Coton de Tulear

History: The Coton de Tulear is a rare ancient purebred that originated on the island of Madagascar more than three centuries ago. The breed was developed in France, arrived in North America in the mid 1970’s with its popularity growing significantly in the 1990’s.

General Description: The Coton is a small, longhaired companion dog with a white cotton-textured coat, with round, dark eyes and a lively, intelligent expression. They are a sturdy, hardy dog with good muscle. They are happy on the sofa with their owners as well as spending active time outside.

Size: Males average between 9-14 pounds (4-6 kg), females between 7.5-11 pounds (3.5-5 kg). Ideal height for males is 9-11.5” (24-29 cm), females 8-10” (21-26 cm).

Colour: The general appearance of the Coton is white. A few slight shadings of light grey or beige may be found on the ears. Some Coton puppies may be born with black or brown spots. These spots should fade to white or nearly white by the time the Coton is a year old due to a “fading gene” in its DNA.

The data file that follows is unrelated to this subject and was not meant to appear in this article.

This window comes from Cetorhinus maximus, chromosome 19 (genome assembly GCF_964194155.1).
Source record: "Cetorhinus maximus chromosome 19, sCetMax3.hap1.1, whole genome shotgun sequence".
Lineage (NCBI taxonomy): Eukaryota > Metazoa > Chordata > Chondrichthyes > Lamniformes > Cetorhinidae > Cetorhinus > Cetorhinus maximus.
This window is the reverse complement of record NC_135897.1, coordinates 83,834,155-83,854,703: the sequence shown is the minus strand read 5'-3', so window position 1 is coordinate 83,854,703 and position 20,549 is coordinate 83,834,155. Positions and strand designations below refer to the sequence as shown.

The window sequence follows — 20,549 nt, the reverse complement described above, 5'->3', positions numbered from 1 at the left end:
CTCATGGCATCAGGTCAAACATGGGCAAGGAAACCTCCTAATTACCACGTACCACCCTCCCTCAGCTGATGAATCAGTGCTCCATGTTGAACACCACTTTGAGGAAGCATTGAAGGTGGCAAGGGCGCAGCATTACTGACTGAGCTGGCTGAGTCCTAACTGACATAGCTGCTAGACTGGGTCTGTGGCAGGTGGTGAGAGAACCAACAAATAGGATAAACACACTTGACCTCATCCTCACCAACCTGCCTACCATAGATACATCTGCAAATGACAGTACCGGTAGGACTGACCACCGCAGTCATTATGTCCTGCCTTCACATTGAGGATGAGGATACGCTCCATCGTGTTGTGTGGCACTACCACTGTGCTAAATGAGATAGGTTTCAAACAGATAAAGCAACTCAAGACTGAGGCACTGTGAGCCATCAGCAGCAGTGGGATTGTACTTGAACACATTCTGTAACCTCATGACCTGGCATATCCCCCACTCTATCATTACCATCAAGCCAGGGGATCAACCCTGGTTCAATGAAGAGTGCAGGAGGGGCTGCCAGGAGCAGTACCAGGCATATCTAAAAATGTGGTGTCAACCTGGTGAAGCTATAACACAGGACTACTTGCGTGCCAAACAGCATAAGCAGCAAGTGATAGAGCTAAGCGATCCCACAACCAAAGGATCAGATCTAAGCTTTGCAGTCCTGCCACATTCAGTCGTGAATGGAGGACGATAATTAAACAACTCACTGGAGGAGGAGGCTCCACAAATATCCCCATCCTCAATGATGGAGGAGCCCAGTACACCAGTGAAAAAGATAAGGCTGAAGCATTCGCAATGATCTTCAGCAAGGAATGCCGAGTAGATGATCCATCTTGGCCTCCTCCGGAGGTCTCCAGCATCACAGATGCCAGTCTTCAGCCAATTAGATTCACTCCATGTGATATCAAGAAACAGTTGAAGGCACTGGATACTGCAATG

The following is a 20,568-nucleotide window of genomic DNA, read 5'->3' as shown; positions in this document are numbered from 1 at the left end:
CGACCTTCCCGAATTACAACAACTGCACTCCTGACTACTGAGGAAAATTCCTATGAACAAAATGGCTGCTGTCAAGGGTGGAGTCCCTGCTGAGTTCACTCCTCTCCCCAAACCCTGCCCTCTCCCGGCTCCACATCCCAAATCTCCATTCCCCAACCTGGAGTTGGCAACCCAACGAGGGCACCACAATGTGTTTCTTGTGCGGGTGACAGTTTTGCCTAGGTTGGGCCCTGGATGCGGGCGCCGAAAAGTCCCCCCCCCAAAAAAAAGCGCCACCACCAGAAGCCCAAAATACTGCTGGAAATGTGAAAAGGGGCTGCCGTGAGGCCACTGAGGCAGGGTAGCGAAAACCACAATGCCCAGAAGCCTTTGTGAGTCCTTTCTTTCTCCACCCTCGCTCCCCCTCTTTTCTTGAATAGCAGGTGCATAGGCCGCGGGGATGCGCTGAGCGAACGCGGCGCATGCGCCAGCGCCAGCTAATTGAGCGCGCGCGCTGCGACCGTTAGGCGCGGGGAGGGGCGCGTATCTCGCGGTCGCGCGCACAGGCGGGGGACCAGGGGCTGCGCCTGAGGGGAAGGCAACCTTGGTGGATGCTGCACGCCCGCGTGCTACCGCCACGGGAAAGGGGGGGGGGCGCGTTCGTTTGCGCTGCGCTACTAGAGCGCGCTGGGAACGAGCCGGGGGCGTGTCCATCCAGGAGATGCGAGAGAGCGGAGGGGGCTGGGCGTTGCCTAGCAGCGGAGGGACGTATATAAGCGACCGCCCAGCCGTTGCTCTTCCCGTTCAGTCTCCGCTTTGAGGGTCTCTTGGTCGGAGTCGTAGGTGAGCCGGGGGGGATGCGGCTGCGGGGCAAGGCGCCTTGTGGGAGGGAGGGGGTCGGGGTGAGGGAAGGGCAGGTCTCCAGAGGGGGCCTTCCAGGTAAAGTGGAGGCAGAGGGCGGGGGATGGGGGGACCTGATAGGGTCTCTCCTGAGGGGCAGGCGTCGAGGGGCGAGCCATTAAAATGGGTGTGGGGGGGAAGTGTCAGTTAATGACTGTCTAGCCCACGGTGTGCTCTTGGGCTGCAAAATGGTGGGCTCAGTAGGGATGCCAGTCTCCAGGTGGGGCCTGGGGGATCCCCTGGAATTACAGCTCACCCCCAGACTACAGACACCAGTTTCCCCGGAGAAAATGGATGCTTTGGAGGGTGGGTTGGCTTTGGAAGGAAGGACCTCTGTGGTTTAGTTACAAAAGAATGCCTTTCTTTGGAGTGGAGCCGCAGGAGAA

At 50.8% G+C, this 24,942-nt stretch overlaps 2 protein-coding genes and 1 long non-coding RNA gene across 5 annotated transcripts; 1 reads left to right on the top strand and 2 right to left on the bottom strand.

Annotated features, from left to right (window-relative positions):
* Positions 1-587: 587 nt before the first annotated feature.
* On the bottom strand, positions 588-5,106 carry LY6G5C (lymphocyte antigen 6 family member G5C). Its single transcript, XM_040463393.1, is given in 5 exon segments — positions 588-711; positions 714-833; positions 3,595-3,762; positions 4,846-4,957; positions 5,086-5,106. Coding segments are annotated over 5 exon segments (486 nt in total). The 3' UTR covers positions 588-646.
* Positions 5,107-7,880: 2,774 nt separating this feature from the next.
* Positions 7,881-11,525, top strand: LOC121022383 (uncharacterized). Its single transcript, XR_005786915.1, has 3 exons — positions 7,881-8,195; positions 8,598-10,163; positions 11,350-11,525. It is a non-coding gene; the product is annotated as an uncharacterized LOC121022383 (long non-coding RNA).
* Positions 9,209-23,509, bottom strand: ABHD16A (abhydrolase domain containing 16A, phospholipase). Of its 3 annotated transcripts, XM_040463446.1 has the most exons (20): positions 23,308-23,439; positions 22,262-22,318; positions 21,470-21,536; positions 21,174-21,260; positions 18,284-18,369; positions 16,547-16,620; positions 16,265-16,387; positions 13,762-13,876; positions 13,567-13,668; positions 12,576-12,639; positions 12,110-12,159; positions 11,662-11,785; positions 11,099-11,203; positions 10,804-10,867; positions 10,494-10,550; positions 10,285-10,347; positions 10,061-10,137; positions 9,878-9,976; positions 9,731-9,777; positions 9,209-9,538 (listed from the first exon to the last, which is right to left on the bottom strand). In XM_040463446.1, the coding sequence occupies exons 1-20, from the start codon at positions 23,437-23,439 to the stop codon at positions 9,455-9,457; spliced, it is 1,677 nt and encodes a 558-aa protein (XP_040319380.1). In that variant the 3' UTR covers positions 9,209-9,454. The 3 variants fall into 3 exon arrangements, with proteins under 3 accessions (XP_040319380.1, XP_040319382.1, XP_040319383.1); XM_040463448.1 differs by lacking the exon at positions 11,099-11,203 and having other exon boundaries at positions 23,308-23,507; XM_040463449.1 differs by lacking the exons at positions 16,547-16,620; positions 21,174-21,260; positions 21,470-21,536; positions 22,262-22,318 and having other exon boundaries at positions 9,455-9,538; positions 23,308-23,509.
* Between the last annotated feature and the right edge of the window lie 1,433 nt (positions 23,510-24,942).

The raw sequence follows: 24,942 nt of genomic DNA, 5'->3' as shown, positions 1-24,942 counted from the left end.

Coat care: Cotons are non-shedding and require extensive coat care. They may be trimmed short or left long, but in all cases require frequent brushing, combing, and bathing to remove tangles which develop at the base of the hair shaft. Throughout the adult life of the Coton, they will require approximately 2-3 hours dedicated to grooming each week. If using a professional groomer, owners will still need to do grooming between appointments to avoid severe matting.

Temperament: Of a happy temperament, stable, very sociable with humans and with other dogs; it adapts perfectly to all ways of life. The Coton typically gets a long well with humans of any age and other animals. Care should be taken when placing a Coton in a home with young children since Cotons, being a small dog, are susceptible to injury if mistreated.

Feeding: Cotons can thrive on good quality kibble.

Exercise Requirements: Cotons love to be active inside and outside. Many owners will talk about their dogs doing “zoomies” around the house every day. A couple of walks a day will be enjoyed by this breed. They are suitable for apartment living. Being a companion breed, they thrive on being with their family and are not always well adjusted to being on their own for extended periods of time.

Trainability: Cotons love to please their owners and respond well to positive reinforcement including praise and treats.

Interested puppy purchasers are encouraged to inquire about health clearances and can expect to receive detailed, honest information from responsible breeders.